So, how do you deal with the issues of sickness in the workplace? 

It’s a tricky subject, but I found a post by Gabrielle Lis, on the Return To Work Matters website entitled Top ten ways to reduce sick leave, she includes advice and provides some food for thought. Her “top ten” are as follows:

Have clear policies and procedures regarding work absence. Employees should know who to contact, how contact should be made (for example, whether text messaging, emailing or calling is appropriate) and when notification of absence must be made (for example, by 930am on the day of absence). There should also be clarity regarding requirements for medical certificates and methods for dealing with habitual absenteeism. Fairness and consistency are important. If you want people to respect the system, it has to be worthy of their respect.

Offer tangible support to those with an injury or illnessthat requires more than a day or two off work. Send a card from the whole team. Make a phone call and ask if there’s anything the organisation can do to help. Let the person know that they’re missed and appreciated. Most people feel vulnerable when they’re sick or sore and a kind word can do a world of good. Pragmatically, it is also likely to increase the person’s desire to return to work.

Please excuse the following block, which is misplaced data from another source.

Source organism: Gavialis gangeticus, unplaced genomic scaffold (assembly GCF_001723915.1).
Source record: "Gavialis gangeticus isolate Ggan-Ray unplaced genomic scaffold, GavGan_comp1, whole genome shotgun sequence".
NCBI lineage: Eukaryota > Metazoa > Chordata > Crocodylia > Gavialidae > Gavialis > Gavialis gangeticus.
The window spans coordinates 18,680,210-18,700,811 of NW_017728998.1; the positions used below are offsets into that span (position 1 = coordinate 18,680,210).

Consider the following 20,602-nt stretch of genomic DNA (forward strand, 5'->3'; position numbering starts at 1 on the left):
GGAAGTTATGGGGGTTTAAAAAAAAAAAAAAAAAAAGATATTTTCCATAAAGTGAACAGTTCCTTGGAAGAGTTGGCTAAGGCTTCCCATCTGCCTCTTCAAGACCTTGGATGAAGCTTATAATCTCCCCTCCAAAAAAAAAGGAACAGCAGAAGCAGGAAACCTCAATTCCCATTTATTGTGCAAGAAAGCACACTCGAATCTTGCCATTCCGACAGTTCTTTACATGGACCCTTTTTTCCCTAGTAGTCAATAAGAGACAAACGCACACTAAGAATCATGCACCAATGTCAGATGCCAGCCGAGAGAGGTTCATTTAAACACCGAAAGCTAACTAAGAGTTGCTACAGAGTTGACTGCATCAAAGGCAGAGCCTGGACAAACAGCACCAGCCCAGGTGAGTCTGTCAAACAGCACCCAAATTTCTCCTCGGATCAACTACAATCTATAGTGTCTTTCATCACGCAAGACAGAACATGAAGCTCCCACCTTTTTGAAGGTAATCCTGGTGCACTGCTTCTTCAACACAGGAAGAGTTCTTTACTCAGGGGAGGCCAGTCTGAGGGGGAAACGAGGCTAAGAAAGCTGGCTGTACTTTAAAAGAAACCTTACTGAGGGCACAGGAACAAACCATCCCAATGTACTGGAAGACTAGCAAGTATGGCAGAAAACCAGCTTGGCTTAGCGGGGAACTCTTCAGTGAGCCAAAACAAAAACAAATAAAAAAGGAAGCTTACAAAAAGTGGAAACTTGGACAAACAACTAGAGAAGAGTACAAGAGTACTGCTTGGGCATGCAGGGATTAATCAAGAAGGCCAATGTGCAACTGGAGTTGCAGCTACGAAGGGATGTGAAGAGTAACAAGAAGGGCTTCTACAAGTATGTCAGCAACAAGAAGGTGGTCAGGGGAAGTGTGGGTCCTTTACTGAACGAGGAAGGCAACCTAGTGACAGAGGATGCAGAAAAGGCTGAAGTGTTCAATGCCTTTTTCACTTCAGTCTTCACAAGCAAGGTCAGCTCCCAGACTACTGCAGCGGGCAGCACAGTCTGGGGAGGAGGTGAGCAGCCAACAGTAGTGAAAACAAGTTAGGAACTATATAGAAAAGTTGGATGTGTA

Switch on supervisors and managers to the most effective ways of managing and reducing sick leave. Help them understand that focusing on LTIs (lost time injury) alone will not achieve the results they want. Supervisors and managers who extend empathy, support and trust to workers tend to see better outcomes than those focused on meeting their KPIs (key performance indicators) at all costs.